Aside from wearing out, there are a few other reasons why your stove eye might not heat up, including:
- A burnt or loose wire connection
- A damaged receptacle
- A defective element switch
Fortunately, surface elements are not costly, and you can easily replace a defective one when it burns out.
How to Replace Electric Stove Eyes
Before attempting to replace a stove burner, make sure to unplug the stove’s power cord or shut off its power supply to avoid electric shocks.
Replacing a conventional coil element is a relatively simple procedure, but accessing a radiant coil can be more complex.
Replacing a Conventional Coil Element
- Lift the coil element to a 40-degree angle and pull it to detach the element’s terminals from the receptacle.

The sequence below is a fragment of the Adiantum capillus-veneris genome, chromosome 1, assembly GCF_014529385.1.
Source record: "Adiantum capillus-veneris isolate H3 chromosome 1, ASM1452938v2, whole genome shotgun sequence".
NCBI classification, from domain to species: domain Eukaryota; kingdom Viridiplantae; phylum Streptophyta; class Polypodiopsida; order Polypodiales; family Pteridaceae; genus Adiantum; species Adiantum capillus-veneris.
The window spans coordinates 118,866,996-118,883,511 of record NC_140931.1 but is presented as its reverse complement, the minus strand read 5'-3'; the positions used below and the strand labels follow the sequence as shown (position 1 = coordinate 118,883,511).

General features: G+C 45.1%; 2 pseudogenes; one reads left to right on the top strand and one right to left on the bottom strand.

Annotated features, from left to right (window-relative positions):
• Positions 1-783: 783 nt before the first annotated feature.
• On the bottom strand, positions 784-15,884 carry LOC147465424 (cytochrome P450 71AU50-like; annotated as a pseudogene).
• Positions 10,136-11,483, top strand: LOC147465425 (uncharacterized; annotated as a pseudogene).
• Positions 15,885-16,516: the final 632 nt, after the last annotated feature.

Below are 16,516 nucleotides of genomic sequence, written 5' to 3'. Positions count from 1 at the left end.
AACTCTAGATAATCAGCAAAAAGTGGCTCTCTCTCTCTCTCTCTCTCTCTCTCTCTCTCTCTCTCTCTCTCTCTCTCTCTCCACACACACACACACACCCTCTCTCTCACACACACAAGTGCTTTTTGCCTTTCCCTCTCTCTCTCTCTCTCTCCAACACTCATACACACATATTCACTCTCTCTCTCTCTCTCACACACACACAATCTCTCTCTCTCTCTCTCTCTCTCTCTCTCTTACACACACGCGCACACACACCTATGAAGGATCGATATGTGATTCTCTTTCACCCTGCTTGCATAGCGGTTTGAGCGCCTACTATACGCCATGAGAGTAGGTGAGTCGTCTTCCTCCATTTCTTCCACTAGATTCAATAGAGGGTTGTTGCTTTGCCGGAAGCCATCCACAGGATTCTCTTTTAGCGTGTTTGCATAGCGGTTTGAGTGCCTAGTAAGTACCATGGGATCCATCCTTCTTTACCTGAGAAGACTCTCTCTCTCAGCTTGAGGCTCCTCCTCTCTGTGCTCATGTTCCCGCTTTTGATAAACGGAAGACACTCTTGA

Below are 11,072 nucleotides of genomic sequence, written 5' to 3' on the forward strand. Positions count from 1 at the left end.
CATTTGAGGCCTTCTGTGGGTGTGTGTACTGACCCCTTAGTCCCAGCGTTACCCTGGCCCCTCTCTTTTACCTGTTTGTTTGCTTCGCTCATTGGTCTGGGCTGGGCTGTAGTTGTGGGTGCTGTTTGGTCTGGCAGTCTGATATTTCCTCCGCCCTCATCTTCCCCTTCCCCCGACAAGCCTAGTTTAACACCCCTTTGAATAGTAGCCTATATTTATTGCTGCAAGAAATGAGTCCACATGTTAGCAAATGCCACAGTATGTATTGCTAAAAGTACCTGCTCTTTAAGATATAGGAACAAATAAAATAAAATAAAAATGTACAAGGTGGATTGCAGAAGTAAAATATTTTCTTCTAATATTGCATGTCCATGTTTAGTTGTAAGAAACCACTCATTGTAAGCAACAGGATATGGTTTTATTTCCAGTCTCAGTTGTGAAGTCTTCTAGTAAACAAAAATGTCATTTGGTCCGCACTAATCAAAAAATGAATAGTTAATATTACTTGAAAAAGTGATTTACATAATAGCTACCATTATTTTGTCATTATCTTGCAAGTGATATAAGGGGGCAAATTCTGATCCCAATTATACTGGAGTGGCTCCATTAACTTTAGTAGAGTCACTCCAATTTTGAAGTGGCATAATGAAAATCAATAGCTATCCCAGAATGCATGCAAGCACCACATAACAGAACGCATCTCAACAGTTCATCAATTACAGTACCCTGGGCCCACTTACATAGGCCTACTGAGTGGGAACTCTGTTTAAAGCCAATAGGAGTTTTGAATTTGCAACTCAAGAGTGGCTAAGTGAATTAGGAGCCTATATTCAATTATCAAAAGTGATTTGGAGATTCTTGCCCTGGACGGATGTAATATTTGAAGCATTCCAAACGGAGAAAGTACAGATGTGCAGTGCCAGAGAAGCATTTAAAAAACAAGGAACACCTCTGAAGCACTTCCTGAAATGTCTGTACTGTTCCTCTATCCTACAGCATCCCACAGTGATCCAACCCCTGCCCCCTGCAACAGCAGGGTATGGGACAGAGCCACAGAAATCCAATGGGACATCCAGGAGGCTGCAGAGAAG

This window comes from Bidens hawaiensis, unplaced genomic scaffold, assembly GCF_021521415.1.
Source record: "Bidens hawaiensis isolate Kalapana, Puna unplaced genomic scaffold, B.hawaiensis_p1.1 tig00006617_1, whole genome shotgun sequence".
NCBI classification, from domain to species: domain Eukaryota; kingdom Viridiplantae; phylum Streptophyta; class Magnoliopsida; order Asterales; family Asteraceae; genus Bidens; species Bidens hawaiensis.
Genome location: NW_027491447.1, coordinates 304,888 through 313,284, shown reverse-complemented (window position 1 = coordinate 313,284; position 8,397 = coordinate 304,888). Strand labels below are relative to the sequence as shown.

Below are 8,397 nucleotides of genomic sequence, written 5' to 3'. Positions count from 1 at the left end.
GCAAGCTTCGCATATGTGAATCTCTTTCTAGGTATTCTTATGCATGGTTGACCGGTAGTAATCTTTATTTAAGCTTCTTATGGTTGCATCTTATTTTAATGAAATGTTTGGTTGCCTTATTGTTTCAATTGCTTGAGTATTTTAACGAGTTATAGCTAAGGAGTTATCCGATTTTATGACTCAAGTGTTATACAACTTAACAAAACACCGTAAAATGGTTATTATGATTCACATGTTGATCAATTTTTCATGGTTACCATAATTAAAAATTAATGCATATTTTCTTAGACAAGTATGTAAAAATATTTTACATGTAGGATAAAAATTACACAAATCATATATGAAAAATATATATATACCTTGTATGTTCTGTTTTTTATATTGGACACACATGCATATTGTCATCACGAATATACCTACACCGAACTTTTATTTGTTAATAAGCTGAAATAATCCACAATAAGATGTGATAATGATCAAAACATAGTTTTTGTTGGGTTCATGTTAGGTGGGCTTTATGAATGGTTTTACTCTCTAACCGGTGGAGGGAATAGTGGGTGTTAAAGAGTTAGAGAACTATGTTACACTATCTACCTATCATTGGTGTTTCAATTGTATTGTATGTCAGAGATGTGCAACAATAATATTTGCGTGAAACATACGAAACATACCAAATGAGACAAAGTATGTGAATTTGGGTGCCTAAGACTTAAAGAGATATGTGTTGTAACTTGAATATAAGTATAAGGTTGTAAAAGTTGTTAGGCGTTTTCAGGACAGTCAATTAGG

- Ensure that the drip pan is aligned correctly and that the notch in the drip pan is parallel to the receptacle.
- Insert the element’s terminals into the receptacle at a 40-degree angle and lower the element so that the metal support is resting in the drip pan’s notch.
Accessing a Radiant Coil
Accessing a radiant coil involves several steps:
- Disengage the cooktop from the range.
- Release the main top.
- Unfasten the radiant element retaining clips.
- Reassemble the stove top.
Please follow the detailed instructions provided in the reference article for each step to ensure proper replacement and reassembly of the stove top.
The term “eye on the stove” refers to the stovetop burner, which is the metal disc in the wood stovetop. With the decline in wood stoves, the term “stove eye” is less common but not altogether obsolete.
Stove manufacturers like Whirlpool have kept the term alive in modern times, using it as an alternative word for stove burners and coil elements.